Wednesday, June 24, 2020

Salmon Harvests in Alaska Generally Below Expectations

Commercial salmon harvests in Alaska are off to a slow start in the 2020 season, with year-to-date statewide landings at just over three million fish – the lowest in at least 12 years.

Still while some areas have been late to open or are much lower than historical averages, recovery from early season weakness can happen quickly as key fisheries come online, says Garrett Evridge, an economist with the McDowell Group. For example, said Evridge, a single strong week in Bristol Bay can produce multiples of the entire statewide May and June harvest.

Sockeye landings of some 640,000 fish are 75 percent lower than the same time in 2019, by which time more than 2.5 million fish had been harvested.

All regions are slow against prior years, with Prince William Sound down sharply. Through June 23, the total catch for Prince William Sound was 759,000 fish, according to the Alaska Department of Fish and Game’s blue sheet- the preliminary catch report.

Keta production is also weaker than last year with the current harvest about half of that of 2019. Prince William Sound is the main keta-producing region right now, in addition to Kodiak, which is only 9 percent behind last year. Meanwhile the Alaska Peninsula and Aleutian Islands region is up by 11 percent from last year.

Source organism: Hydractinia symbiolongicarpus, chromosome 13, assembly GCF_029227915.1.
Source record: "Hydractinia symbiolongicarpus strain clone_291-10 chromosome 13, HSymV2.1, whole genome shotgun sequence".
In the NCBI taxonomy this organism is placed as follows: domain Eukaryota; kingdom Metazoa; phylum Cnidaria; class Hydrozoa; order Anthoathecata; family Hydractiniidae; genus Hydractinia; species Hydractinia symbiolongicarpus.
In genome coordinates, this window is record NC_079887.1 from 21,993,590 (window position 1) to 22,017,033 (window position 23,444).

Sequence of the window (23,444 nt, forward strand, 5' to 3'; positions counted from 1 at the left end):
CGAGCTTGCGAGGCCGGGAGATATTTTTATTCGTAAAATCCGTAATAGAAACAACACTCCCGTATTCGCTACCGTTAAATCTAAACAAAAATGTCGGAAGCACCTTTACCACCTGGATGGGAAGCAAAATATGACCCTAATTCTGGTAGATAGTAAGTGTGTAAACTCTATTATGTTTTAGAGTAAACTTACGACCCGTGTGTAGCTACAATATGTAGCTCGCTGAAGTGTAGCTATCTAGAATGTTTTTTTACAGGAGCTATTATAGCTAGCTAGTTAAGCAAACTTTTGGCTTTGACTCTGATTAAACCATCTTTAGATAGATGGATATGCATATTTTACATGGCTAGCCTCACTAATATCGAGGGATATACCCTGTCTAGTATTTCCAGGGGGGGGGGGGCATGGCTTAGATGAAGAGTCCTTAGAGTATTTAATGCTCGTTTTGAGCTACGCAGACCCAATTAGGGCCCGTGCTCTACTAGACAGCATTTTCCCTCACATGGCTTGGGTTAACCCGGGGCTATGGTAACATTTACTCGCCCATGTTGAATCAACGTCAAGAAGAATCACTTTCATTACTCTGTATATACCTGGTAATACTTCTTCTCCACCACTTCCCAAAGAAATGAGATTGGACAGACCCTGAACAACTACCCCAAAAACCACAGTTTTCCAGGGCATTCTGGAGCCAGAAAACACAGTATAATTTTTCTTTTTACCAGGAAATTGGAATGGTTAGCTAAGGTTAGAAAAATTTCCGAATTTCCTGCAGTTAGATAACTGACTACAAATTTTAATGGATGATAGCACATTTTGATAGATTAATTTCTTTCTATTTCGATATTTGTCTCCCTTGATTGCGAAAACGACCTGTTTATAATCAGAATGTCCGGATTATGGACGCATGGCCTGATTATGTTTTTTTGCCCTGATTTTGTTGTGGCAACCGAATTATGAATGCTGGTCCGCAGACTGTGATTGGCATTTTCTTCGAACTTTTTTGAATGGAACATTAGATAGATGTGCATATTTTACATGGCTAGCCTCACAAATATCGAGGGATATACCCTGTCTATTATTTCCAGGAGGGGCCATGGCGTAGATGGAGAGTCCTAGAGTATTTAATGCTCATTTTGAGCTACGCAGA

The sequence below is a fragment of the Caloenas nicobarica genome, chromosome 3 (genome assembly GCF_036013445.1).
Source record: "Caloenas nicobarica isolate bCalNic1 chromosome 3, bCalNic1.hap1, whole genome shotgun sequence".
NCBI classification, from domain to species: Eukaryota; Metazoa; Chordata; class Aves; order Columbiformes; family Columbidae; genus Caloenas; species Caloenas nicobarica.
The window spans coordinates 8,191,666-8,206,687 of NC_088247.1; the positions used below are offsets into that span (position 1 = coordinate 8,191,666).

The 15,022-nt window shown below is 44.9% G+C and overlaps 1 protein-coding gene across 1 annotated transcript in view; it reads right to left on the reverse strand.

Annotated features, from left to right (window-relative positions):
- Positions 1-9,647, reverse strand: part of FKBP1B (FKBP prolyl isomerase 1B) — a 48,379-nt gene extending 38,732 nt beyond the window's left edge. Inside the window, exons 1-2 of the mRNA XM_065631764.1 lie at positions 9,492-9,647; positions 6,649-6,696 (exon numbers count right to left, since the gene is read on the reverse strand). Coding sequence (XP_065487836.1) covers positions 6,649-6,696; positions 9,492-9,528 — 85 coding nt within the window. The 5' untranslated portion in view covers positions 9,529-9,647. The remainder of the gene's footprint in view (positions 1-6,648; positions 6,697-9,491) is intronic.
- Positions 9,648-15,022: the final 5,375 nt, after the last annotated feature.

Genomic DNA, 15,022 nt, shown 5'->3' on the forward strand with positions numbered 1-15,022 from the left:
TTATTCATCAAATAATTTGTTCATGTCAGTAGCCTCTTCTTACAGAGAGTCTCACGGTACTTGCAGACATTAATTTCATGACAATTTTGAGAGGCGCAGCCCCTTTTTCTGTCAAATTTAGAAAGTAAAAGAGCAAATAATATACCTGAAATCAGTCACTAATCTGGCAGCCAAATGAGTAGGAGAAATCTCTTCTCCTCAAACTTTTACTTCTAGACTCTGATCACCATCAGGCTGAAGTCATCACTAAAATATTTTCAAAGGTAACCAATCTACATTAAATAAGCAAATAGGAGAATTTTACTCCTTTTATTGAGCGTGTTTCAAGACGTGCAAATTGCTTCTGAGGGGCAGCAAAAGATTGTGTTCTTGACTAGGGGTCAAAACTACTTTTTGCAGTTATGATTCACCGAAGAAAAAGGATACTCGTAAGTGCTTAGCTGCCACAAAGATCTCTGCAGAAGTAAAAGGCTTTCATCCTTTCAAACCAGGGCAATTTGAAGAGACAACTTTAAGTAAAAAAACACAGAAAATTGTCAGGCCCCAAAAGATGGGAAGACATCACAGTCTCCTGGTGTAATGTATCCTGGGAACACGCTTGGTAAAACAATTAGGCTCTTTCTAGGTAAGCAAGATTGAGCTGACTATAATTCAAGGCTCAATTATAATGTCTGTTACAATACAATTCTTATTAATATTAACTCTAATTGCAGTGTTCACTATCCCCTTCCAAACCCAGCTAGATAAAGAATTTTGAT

Evridge also notes that due to strong landings in the Alaska Peninsula and Aleutian Islands that the pink salmon harvest is well above that for the same period in 2018.

Chinook landings are 48 percent lower year-to-date, due to slow Prince William Sound harvests. In most years, slowing Prince William Sound Chinook catch is offset by stronger harvests in the June/July timeframe in Southeast Alaska and Bristol Bay.

Evridge produces the in-season weekly commercial salmon harvest reports on behalf of the Alaska Seafood Marketing Institute.

ADF&G produces daily updated preliminary Alaska commercial salmon harvest reports online at https://www.adfg.alaska.gov/index.cfm?adfg=commercialbyfisherysalmon.bluesheet.

Pandemic Continues to Challenge Seafood Processors